Ekweremadu made the call at a workshop on “2019 Elections and Policymaking: Making Women Issues Matter” organised by Policy and Legal Advocacy Centre (PLAC) in Abuja.
He said that women had the capacity and integrity to build a better nation and that Nigeria would only take rightfully place in the comity of nations when women occupied their place in governance.
He said “when a man is educated, an individual has been educated, but when a women is educated, an entire nation has been educated.’’
The deputy senate president said that he believed that when women were politically empowered, the entire generation had been empowered.
He pointed out that women had done well in nearly all spheres of life, including sports, business, academics locally and internationally.
The lawmaker said that women had proven themselves in vocations which were reserved for men such as automobile mechanic and commercial driving.
He said that women had shown high level of integrity and were very passionate, which had made them respond to the call of service across the globe.
According to him, World Bank and International Monetary Fund (IMF) are headed by women.
Ekwremadu, however, lamented that some factors had prevented women from taking their rightfully place in the politics of Nigeria.
He described the situation as ‘a case of a step forward and two backward’, recalling that the last administration had 35 per cent of women in Federal Executive cabinet, but that the story was different now.
Ekweremadu noted that women had been held down by factors ranging from cultural to religious, economic and socio-political with the wrong belief that the role of women was in the kitchen.
He said that women who were courageous enough to aspire for political offices were deemed as ‘over-ambitious’, a situation he referred to as “cultural terrorism.”
He described as “cheap blackmail’’ to refer to women aspiring for political offices as prostitutes, adding that such assumption was untrue.
The legislator urged women not to be deterred by such limitations saying that “he who must be in the kitchen should not be afraid of the smoke.”
He stated that Nigeria was placed at 168 in women representation in national parliament across the world.
He said that Rwanda was first in the world and South Africa, Mozambique and Senegal among the top 20 countries in the rating.
The deputy president of the president said that by the provision of section 42 of the Constitution, discrimination against sex, origin, community or political opinion was prohibited.
He advocated amendment of the section to create special quota for women in line with the 35 per cent affirmative action on women representation.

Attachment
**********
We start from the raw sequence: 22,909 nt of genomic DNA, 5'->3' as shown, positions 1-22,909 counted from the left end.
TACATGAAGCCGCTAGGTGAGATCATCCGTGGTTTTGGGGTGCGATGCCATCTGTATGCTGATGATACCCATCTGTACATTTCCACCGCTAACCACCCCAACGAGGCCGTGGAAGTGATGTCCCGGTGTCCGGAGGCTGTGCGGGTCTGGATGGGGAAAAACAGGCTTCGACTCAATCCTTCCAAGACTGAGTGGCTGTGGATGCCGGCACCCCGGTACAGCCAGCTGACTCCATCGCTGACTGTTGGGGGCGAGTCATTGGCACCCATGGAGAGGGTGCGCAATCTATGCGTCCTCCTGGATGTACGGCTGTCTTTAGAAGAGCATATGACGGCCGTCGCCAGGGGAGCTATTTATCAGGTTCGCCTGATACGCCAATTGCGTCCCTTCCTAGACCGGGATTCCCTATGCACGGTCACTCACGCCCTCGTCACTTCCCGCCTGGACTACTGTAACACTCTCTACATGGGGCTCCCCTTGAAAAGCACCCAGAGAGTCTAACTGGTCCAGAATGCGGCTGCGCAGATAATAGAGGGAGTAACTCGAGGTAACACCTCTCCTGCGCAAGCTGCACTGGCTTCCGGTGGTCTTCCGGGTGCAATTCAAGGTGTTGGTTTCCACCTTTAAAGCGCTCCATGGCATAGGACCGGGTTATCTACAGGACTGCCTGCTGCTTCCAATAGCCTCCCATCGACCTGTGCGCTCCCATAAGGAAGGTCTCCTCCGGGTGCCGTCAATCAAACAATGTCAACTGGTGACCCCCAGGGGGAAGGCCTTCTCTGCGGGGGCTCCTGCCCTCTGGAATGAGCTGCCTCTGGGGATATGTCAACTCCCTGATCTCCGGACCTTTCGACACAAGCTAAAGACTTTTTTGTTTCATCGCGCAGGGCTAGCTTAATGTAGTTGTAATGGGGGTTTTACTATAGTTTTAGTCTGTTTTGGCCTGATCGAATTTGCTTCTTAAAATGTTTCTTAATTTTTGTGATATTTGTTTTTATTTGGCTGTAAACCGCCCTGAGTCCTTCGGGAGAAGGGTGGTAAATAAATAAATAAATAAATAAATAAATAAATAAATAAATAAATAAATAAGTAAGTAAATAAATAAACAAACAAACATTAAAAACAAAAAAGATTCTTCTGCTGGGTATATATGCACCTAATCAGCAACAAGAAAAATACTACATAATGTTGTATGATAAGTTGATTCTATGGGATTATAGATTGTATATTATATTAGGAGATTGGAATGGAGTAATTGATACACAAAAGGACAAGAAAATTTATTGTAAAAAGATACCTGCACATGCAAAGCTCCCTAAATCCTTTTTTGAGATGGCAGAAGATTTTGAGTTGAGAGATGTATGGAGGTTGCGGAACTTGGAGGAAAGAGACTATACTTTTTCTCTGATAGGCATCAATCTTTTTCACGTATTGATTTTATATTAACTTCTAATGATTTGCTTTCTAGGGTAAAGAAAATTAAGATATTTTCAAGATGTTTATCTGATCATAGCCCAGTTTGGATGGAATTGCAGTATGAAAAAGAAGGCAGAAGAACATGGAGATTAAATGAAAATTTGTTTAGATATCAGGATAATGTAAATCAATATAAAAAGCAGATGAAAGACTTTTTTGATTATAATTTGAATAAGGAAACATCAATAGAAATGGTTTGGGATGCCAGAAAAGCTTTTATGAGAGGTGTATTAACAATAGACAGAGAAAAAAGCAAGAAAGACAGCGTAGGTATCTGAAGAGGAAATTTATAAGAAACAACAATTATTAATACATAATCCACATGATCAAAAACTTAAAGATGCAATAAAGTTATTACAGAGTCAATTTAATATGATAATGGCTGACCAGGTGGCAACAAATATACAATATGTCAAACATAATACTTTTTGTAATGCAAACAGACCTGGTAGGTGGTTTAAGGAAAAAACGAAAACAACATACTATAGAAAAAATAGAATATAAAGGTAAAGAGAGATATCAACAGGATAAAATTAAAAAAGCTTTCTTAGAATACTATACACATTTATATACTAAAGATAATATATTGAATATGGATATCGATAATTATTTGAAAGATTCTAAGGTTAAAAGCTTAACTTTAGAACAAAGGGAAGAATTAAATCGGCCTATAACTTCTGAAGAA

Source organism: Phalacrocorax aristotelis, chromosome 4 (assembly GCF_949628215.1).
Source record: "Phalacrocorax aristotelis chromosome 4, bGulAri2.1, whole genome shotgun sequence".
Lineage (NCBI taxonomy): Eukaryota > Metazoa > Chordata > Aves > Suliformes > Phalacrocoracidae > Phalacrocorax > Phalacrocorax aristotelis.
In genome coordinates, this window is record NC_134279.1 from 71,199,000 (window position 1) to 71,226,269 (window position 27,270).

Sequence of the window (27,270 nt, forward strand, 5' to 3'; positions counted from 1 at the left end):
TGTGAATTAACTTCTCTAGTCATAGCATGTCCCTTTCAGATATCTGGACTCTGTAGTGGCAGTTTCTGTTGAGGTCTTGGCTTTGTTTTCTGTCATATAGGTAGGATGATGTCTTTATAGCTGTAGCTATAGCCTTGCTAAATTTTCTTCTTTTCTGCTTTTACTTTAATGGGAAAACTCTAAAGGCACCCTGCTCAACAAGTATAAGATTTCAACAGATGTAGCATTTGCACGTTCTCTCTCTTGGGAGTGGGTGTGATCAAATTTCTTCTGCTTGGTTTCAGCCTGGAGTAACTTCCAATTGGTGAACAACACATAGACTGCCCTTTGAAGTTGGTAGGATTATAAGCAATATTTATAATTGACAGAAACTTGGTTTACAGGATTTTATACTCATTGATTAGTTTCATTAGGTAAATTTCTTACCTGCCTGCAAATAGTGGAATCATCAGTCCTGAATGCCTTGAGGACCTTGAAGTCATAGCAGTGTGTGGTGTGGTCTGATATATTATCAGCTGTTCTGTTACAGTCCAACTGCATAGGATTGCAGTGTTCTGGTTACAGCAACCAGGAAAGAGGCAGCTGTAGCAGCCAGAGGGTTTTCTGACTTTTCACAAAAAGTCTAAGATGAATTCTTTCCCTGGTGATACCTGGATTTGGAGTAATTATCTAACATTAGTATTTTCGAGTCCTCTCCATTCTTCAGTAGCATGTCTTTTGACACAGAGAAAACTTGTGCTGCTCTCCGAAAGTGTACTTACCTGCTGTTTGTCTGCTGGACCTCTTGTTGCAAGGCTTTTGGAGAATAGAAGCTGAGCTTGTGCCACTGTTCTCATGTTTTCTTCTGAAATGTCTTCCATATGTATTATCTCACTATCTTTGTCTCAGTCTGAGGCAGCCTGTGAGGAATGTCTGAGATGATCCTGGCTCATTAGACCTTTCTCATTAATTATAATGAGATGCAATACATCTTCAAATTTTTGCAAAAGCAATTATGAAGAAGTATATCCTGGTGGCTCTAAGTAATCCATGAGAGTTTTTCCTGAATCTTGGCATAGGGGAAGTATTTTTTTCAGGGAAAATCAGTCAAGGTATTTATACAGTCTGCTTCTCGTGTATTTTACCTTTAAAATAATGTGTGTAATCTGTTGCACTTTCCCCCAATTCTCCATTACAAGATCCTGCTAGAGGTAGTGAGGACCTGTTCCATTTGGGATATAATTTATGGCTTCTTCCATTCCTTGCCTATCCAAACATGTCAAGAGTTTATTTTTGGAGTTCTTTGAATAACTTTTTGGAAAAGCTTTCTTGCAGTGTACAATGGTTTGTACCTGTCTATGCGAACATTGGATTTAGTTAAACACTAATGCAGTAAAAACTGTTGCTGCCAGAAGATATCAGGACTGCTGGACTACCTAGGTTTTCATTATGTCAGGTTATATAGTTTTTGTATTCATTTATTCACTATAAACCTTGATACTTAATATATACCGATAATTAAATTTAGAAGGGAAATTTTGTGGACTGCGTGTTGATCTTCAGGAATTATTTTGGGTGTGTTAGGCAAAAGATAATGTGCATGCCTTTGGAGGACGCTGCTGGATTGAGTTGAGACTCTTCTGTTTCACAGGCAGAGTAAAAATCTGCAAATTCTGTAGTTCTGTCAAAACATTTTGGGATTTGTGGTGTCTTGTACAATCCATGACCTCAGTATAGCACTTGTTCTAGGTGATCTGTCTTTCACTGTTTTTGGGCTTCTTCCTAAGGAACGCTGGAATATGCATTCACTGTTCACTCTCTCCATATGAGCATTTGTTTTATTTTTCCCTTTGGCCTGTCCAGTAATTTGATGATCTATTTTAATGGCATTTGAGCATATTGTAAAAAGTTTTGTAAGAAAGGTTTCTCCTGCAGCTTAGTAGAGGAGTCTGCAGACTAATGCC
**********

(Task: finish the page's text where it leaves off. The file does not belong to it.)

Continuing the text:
He suggested that Nigeria should take after Rwanda which amended its constitution to create special quota for women across political bodies.
On June 12, Ekweremadu said it reminded the nation of the great roles played by compatriots to bring the country to democratic rule, adding that there was no better day to discuss issues affecting women representation in politics.
Earlier, Executive Director of PLAC, Mr Clement Nwankwo, had said that it was not helping the nation’s politics that more than 50 per cent of the population had less than 10 per cent representation in politics.
Nwankwo said that based on integrity, intelligence and creativity of the women population, PLAC had decided to expand its scope to include women participation in politics.
He said that PLAC, in collaboration with Ford Foundation, had produced a report to help address the issue, and expressed hope that by the 9th National Assembly, there would be more women lawmakers.
Reviewing the report, Dr Nwachukwu Orji, Resident Electoral Commissioner, Anambra, said that it was surprising that women under-representation in politics was an issue giving the potential in the country.
He said there was a potential of full representation in Nigeria and that the country should not be left behind.
Orji said at the global level, women representation in parliament had doubled over the years and that Nigeria should not be left behind.
He said that 12 countries in Africa had elected more than 30 per cent of women into parliament and that five countries had elected more than 40 per cent.
Orji said that though some measures had been put in place to increase women participation in Nigeria’s politics, there was need to switch from “incremental track to fast-track’’.
The highpoint of the event was the unveiling of the report by the deputy president of the senate.